Mental Illness and Substance Use in Young Adults

Entering adulthood can be an emotional time, but sometimes the ups and downs can mean something more.

Millions of young adults are living with a mental or substance use disorder and many either do not realize they have one or are not paying attention to the signs and not seeking help. In fact, of the 8.9 million young adults who reported having a mental illness in 2018, more than 2 in 5 went untreated and of the 5.1 million with a substance use disorder, nearly 9 in 10 did not get treatment.

It is important to remember that asking for help is a normal part of life, and you should never feel like you have to take on the world alone. If you are concerned that you or someone in your life may be drinking too much, using drugs, or dealing with mental illness, there are resources available to help.

Image of incoming call on a cellphone

Is your intuition telling you something is up? If you think you are having problems with mental health or substance use, listen to yourself. Watch the Message video.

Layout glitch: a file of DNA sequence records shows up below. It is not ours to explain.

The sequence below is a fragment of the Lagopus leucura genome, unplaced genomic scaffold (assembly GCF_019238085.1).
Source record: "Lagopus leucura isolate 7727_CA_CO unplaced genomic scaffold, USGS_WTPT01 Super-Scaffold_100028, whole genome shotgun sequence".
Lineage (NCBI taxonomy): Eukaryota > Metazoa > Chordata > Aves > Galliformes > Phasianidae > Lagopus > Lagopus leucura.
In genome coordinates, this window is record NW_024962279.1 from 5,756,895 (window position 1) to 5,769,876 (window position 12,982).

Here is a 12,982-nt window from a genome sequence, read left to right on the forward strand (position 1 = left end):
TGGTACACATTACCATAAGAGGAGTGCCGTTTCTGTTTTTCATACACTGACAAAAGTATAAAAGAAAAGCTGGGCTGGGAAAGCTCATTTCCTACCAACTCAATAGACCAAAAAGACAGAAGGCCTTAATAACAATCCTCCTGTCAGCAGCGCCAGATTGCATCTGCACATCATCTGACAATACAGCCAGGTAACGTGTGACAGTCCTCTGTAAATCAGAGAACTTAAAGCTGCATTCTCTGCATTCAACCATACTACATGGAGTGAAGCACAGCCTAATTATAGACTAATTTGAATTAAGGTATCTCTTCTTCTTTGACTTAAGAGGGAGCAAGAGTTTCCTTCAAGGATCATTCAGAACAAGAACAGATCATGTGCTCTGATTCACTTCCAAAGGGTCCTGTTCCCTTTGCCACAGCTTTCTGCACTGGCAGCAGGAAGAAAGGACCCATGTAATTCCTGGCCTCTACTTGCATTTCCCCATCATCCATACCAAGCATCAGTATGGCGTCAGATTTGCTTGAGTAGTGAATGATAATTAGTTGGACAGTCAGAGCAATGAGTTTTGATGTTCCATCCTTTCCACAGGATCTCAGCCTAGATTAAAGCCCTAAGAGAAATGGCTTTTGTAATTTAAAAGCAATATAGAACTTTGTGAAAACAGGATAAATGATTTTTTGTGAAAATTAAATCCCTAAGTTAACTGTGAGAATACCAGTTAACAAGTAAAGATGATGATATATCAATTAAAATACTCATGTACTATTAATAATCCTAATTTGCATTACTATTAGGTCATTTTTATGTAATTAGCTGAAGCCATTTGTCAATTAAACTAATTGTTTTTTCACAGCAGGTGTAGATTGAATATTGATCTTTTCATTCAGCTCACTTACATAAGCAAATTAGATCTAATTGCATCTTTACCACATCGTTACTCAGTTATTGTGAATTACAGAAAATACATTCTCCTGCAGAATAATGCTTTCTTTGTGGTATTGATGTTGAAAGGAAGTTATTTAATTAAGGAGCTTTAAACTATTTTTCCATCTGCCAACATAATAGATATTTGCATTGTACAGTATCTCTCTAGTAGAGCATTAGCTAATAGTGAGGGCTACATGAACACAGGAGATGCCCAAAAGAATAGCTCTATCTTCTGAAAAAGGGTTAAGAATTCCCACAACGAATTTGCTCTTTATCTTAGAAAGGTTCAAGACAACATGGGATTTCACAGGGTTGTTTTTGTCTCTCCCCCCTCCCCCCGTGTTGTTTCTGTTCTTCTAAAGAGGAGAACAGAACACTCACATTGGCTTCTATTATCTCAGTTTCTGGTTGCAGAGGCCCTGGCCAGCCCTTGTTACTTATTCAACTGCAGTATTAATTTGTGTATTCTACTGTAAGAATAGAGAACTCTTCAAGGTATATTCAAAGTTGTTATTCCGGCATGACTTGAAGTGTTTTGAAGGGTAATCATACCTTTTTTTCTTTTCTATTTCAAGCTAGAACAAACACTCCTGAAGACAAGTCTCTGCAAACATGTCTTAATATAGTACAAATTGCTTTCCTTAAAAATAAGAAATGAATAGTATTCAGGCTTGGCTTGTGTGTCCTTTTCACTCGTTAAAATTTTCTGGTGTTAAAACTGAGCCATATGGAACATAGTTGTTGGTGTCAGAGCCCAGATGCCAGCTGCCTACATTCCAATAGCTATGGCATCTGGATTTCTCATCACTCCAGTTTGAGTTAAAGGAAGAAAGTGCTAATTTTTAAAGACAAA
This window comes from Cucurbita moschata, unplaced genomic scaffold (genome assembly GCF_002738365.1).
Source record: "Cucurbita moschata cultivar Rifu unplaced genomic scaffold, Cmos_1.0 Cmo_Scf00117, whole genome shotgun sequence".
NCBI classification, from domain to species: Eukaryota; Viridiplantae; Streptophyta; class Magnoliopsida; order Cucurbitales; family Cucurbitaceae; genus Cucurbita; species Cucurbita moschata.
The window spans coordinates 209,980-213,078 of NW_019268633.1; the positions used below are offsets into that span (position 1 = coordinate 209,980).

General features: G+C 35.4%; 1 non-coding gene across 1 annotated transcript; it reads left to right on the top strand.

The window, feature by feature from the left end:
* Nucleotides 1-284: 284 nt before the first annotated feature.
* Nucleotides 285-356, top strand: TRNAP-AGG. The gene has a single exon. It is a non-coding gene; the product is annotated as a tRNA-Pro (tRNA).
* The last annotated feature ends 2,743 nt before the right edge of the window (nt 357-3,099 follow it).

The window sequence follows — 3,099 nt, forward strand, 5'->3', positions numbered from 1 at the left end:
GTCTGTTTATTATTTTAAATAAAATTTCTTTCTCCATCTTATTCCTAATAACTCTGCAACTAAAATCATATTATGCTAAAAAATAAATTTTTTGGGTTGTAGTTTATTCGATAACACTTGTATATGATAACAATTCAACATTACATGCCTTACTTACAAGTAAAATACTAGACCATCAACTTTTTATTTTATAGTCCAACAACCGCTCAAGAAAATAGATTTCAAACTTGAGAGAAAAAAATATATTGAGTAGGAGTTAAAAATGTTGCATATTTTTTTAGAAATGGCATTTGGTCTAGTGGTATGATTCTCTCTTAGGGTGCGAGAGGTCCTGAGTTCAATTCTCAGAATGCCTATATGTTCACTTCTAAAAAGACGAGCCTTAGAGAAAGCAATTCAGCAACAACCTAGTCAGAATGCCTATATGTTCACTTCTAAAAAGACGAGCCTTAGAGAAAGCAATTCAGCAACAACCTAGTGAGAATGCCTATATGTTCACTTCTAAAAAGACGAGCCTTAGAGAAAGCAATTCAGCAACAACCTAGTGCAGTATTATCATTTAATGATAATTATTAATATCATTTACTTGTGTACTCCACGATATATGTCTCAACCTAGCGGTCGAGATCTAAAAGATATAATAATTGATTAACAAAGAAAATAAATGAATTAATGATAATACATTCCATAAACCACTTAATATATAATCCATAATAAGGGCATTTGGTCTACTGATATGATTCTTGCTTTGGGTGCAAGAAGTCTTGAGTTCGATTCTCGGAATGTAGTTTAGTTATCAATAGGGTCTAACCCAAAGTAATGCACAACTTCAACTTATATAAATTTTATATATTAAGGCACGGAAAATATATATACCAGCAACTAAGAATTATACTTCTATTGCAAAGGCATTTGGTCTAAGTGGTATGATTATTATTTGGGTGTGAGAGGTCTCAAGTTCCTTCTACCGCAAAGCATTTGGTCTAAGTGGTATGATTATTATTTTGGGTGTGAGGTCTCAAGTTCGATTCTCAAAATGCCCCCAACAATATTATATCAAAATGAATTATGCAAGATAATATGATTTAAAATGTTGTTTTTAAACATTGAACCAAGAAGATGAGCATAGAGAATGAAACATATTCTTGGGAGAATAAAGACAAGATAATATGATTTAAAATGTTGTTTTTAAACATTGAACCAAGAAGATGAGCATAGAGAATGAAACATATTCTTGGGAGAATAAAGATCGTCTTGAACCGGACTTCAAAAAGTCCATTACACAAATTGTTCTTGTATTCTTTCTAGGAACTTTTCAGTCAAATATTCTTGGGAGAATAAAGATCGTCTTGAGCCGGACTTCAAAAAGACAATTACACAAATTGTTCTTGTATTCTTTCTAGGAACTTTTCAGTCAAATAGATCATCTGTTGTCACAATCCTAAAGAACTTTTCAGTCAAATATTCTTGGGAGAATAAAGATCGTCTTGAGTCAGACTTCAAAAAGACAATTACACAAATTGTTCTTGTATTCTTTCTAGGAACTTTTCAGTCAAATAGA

Infographic: Entering Adulthood: Getting Help for Mental and Substance Use Disorders

Infographic: Entering Adulthood

Transitioning into adulthood comes with a range of emotions. Learn the signs of mental and substance use disorders and remember it is okay to ask for help. (PDF | 243 KB)

Guide: Starting the Conversation

Guide: Starting the Conversation

Think your friend is having a problem with their mental health, drugs, or alcohol? Talk to them to provide support and motivation to get the help they need. (PDF | 66 KB)

 

Need Help?

If you, or someone you know, needs help with a mental or substance use disorder, call SAMHSA’s National Helpline at 1-800-662-HELP (4357) or TTY: 1-800-487-4889, or use SAMHSA’s Behavioral Health Treatment Services Locator to get help.

References and Relevant Resources

Last Updated: 09/26/2019